California GOP members stick a fork in talks over drought relief legislation
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WASHINGTON, Dec. 11, 2015 - A frustrated group of House Republicans from California today declared drought relief legislation for their parched state dead for the year.
“Our good-faith negotiations have come to no positive resolution,” Rep. Ken Calvert said at a Capitol Hill press conference. “The true losers in this process are the people of California.” Then, alluding to heavy precipitation expected as part of this winter's El Niño weather conditions, he added, “We'll never have this opportunity again.”
The 14 GOP members blamed the collapse of negotiations on Sen. Sen. Dianne Feinstein, D-Calif., who insisted in a statement today that there was still an opportunity to make headway on a water bill by going through “regular order” - passing a bill in the Senate and then hashing out differences with the House in a conference committee.
But House Majority Leader Kevin McCarthy, R.-Calif., said, “I think she probably doubts that herself.”
Last week, Feinstein called “regrettable” an attempt by House Republicans to include water legislation in an omnibus bill that would fund the federal government for fiscal 2016. Then yesterday, the Los Angeles Times published an editorial blaming House Republicans for the failure of the negotiations.
That editorial was “the final straw,” Calvert said.
“It's sad when the LA Times editorial page gets the story wrong, but it is a tragedy for so many Californians when the Senate gets the policy wrong,” Calvert said.
The Times editorial board said California's GOP House delegation “took a foolish step last week when members stuck an unfinished drought relief bill onto the omnibus spending bill, then suggested that Sen. Dianne Feinstein, with whom they had been negotiating for months, was on board. She wasn't.”
But the GOP members said Feinstein had suggested using the omnibus, and that the compromise language had been worked on for months. The language “retains Democratic priorities as well as Republican priorities that the Obama Administration had largely agreed not to oppose,” the GOP members said in a written summary of the negotiations distributed after the press conference.
“We believed we were moving toward an agreement because that language had been worked out over a great deal of time,” McCarthy said. Once Feinstein backed out, the administration backed out, he said.
“Taking advantage of the must-pass omnibus was Sen. Feinstein's idea,” Calvert said. “I agreed with her. The deal was close to done but unfortunately, Sen.Feinstein took umbrage over something that occurred in a closed-door meeting. To be clear, no one outside of a few high-level negotiators knew about that until her press release walking away from the deal. That small slight was not worth throwing away all that we had achieved.”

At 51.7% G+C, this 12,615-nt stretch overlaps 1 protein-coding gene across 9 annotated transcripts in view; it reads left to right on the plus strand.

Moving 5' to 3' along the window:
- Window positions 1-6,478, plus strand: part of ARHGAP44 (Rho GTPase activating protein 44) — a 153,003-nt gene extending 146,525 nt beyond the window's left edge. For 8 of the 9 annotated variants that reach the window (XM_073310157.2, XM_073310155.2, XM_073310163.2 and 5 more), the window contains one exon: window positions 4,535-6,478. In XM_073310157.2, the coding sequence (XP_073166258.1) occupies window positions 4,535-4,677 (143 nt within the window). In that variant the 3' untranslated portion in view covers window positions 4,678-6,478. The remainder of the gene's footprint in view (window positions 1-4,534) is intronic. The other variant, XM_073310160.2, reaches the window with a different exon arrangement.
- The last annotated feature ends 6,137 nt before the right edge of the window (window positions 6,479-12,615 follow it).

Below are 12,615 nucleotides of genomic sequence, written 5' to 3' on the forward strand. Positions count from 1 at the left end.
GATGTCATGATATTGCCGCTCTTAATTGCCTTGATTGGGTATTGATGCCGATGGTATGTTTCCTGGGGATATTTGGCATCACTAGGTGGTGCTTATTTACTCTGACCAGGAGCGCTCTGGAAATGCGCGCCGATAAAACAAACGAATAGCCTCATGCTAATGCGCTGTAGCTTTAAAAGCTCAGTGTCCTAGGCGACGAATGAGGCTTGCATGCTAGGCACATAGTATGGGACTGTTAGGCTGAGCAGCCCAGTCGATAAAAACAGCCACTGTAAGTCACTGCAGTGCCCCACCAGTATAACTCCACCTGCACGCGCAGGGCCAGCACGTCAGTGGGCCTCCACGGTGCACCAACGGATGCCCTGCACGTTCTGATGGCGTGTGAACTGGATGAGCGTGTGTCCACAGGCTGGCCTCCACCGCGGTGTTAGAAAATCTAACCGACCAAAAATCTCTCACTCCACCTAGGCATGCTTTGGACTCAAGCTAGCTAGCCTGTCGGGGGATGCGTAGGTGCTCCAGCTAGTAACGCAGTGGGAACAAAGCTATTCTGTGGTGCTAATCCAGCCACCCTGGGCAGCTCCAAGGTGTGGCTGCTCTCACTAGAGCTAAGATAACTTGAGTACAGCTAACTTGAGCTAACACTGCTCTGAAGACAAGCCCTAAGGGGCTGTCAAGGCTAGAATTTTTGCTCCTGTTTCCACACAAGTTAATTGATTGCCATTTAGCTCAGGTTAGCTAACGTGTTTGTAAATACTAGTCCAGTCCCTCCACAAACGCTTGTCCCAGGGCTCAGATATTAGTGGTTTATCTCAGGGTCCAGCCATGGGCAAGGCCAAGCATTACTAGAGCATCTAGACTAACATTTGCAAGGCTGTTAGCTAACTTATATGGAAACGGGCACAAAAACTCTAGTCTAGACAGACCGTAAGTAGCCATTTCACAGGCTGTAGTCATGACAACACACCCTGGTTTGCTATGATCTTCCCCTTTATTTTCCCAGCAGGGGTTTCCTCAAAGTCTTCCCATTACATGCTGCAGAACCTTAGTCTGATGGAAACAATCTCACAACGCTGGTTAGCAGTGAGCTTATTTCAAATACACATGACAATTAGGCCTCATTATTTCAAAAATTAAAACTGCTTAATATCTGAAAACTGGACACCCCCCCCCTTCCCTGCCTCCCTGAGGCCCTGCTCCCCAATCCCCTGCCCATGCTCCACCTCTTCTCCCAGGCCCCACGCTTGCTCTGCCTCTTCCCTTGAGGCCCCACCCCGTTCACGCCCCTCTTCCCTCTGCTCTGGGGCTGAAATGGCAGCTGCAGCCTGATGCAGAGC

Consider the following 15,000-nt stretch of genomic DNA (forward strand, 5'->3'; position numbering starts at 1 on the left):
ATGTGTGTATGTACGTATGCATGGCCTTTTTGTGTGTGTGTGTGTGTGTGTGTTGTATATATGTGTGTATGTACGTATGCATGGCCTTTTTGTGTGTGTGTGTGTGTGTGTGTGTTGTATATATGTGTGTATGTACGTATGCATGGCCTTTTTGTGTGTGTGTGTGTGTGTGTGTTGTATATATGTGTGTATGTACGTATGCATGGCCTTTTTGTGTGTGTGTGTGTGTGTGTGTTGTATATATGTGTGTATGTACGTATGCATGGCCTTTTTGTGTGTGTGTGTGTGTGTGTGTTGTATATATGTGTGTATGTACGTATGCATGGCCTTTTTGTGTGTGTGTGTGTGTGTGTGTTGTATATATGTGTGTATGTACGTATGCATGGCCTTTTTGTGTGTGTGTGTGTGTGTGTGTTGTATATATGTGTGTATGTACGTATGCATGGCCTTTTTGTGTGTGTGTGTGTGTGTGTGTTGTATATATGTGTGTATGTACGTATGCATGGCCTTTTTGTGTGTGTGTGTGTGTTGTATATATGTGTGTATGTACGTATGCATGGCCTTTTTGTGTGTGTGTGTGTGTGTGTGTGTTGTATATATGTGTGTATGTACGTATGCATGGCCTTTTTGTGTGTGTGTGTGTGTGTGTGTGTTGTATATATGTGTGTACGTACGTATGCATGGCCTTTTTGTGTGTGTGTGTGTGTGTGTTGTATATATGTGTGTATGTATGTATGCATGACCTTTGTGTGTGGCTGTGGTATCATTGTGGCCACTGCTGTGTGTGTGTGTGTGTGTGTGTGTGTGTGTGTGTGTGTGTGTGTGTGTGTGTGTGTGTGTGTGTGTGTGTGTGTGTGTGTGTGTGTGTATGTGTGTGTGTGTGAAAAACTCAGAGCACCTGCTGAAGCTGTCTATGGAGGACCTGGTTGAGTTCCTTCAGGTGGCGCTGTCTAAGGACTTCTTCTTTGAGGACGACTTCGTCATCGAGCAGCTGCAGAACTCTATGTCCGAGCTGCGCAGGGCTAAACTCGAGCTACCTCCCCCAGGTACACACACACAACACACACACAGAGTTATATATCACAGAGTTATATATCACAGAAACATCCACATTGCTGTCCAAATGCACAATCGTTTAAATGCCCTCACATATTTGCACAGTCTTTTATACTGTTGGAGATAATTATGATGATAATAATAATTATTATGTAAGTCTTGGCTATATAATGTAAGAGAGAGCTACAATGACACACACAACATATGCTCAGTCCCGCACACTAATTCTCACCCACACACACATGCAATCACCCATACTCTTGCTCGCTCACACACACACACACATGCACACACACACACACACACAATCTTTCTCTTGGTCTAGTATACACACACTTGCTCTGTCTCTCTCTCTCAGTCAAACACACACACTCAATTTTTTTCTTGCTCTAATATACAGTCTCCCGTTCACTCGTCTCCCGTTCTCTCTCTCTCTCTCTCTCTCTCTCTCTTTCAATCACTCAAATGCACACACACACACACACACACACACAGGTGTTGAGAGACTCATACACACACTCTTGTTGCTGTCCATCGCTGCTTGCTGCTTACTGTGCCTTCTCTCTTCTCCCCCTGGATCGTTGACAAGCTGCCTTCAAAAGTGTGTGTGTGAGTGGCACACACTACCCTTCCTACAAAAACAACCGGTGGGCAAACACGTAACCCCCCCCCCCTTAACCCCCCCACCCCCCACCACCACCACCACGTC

The losers, they said, are the farmers and farmworkers who have suffered through four years of drought and will now miss an opportunity to use the winter's rains.
In today's statement, Feinstein said, “The bill that Republicans tried to place in the omnibus last week - in my name and without my knowledge - hadn't been reviewed by me, Sen. Boxer, the state or the White House. Each of those parties is key to coming up with a bill that can actually be signed into law.” Barbara Boxer is California's other Democratic U.S. senator.
Feinstein aid there are “at least a half-dozen items in the bill that I had rejected and that would have drawn objections from state or federal agencies - some of them would likely violate environmental law. Several more provisions were still being negotiated and hadn't been reviewed by state or federal stakeholders.”
But Republican Rep. Tom McClintock said that “fully half of the provisions in the measure were taken from her verbatim, including massive public subsidies for recycling and desalinization that I and many Republicans opposed because of their extreme cost and relatively small water yield. The other half were Republican proposals that have been greatly weakened from what we had originally proposed, including using fish hatcheries to meet (Endangered Species Act) requirements, setting time limits on CALFED studies, and strengthening Northern California senior water rights.”
The CALFED Bay-Delta Program is a collaboration among 25 state and federal agencies with the mission of improving California's water supply.
Rep. Doug LaMalfa, R-Calif., said Feinstein and Boxer will suffer at the ballot box for blocking drought relief measures. Boxer's term is up next year, Feinstein's in 2018.
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